When I was six, my brother Jeff was 12. Twice as old as I was. A towering figure, a titan of pre-pubescence. Invincible.
When I turned 10, I realized Jeff was only 1.6 times older than me. I was closing in on him chronologically, and I was very vocal about this. “I’m catching up to you!” I’d shout on each of my early double-digit birthdays. While I still admired Jeff greatly, I no longer viewed him as a god. I was old enough to see that he was human. All too human. More like me than any immortal figure. This realization gave me a sense of both accomplishment and sorrow. We all need our heroes when we’re young, and it’s bittersweet when we outgrow them.
With each passing year, the discrepancy in our ages dwindled. By the time I was 16, Jeff was only 22. Surely he felt the pressure, heard the footsteps of his baby brother hot on his heels. Perhaps it’s why his drinking and drug use increased so much during this period. Maybe he depended on greater and greater amounts of Old Milwaukee and weed to numb the pain stemming from no longer being able to throttle me in ping pong or pool.
By the time I was 21, what scant older brother power and mystique Jeff had managed to maintain was gone. I still loved the guy, but the days of utter idolization and adoration were a distant memory. The difference in our ages was seemingly negligible at this point. In fact, folks who didn’t know us would occasionally guess that I was the senior sibling. It was around this time that Jeff started relying more heavily on hard liquor to get through the workweek — and to forget the workweek entirely on weekends.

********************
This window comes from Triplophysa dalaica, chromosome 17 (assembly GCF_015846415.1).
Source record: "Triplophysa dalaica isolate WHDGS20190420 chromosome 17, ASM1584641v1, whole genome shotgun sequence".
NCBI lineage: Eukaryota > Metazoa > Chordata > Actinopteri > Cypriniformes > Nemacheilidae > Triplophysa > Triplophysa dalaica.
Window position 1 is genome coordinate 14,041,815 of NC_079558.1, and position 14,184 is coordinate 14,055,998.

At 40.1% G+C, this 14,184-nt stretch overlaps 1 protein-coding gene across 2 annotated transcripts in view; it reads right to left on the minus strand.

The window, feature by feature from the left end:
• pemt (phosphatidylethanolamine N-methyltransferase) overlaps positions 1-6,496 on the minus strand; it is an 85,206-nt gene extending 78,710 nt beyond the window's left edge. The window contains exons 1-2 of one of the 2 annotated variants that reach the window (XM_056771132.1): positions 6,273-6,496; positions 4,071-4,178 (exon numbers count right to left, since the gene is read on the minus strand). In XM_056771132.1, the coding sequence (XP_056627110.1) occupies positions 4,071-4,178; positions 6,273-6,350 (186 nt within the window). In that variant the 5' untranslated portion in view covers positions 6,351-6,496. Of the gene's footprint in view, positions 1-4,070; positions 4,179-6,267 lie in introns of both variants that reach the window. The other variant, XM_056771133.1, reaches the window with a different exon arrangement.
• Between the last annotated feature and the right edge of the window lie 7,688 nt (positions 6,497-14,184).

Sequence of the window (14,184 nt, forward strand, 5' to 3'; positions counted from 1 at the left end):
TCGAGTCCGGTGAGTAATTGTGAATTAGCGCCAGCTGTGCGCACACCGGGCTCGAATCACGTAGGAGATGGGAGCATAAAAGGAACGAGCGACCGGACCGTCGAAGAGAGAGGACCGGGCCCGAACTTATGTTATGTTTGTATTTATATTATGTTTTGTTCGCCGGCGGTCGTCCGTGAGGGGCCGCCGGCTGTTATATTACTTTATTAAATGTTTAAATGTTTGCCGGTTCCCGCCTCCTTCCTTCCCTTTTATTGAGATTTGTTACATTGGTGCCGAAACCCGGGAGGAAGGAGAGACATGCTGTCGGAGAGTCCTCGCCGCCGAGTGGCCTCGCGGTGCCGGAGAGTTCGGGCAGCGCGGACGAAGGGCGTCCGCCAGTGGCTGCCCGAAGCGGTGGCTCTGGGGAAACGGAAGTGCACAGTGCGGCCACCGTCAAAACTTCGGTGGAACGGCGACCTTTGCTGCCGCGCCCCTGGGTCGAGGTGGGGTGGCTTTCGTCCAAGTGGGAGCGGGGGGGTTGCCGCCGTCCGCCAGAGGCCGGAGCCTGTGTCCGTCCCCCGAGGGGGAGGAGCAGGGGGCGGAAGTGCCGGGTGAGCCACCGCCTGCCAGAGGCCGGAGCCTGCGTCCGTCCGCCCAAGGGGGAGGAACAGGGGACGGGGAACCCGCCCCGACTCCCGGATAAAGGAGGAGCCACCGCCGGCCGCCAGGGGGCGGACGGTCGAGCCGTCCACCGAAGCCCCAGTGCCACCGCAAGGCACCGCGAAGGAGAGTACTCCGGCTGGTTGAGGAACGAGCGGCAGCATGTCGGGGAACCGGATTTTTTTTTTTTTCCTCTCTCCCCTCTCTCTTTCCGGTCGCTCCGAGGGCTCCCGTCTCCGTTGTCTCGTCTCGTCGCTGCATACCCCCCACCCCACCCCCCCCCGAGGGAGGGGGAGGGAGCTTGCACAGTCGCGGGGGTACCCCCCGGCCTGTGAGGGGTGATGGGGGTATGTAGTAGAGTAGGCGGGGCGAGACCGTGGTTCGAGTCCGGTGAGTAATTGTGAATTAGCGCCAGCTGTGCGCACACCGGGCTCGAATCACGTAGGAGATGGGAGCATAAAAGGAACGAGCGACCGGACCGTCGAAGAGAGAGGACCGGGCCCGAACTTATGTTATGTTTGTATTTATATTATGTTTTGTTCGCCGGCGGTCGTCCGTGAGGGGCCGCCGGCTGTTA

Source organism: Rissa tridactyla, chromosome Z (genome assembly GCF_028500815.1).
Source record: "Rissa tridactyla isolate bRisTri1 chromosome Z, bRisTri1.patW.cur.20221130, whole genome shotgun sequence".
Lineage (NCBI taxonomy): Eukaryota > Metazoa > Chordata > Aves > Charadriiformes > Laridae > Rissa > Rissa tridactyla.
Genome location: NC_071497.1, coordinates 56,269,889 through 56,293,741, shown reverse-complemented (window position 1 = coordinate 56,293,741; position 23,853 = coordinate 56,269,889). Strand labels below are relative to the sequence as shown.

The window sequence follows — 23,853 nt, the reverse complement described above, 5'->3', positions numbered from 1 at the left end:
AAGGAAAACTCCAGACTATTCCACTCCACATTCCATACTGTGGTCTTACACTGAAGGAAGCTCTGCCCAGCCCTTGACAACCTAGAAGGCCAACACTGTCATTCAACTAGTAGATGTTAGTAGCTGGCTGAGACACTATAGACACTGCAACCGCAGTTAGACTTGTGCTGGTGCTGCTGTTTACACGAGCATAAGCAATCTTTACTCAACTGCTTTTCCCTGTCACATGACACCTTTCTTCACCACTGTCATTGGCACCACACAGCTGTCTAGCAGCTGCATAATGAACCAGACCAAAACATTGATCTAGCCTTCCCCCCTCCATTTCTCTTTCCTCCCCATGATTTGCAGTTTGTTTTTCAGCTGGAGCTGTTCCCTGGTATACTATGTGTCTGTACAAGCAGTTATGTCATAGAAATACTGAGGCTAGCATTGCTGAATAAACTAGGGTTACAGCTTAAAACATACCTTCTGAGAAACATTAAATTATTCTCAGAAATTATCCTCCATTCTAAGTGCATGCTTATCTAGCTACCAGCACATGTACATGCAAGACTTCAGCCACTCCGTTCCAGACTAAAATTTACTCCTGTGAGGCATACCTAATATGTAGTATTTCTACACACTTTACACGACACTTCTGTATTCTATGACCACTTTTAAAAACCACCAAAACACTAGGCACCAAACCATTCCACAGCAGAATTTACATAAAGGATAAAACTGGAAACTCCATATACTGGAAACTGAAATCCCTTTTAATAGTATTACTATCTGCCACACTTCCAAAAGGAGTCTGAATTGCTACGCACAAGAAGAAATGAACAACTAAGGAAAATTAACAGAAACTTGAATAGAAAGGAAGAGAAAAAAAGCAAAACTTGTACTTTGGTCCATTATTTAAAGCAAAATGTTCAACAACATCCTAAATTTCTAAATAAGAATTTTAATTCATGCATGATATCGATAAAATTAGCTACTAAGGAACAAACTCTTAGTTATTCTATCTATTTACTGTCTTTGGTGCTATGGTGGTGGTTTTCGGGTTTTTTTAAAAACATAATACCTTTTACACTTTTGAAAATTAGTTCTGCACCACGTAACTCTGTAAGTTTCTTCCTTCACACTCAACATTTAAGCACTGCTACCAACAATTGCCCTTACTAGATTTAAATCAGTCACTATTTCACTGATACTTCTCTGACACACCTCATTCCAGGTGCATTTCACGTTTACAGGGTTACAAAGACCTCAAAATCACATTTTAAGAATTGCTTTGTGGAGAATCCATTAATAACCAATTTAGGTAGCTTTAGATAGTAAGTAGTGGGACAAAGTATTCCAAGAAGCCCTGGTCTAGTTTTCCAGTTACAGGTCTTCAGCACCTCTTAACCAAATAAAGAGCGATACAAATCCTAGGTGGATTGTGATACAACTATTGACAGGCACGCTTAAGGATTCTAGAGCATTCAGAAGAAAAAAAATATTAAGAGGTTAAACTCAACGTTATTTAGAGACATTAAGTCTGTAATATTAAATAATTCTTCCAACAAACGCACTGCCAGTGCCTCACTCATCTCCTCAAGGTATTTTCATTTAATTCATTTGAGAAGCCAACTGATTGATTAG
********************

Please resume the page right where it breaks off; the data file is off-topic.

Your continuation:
As rapidly as I seemed to be narrowing the gap on my big brother in linear time, I never expected to catch up to him.
On New Year’s Day 2007, Jeff died of complications brought on slowly by two decades of moderate to heavy alcohol consumption — and finished off quickly by two weeks of binge drinking following the loss of his job of 20 years. He was 43.
I’ve never fully grasped how my once immortal brother could cease being. And with me turning 43 in just a few weeks, I’m now trying to wrap my head around how he could cease being older than me.
But I guess what I will always grapple with the most is how little I did personally to stop those things from happening so soon.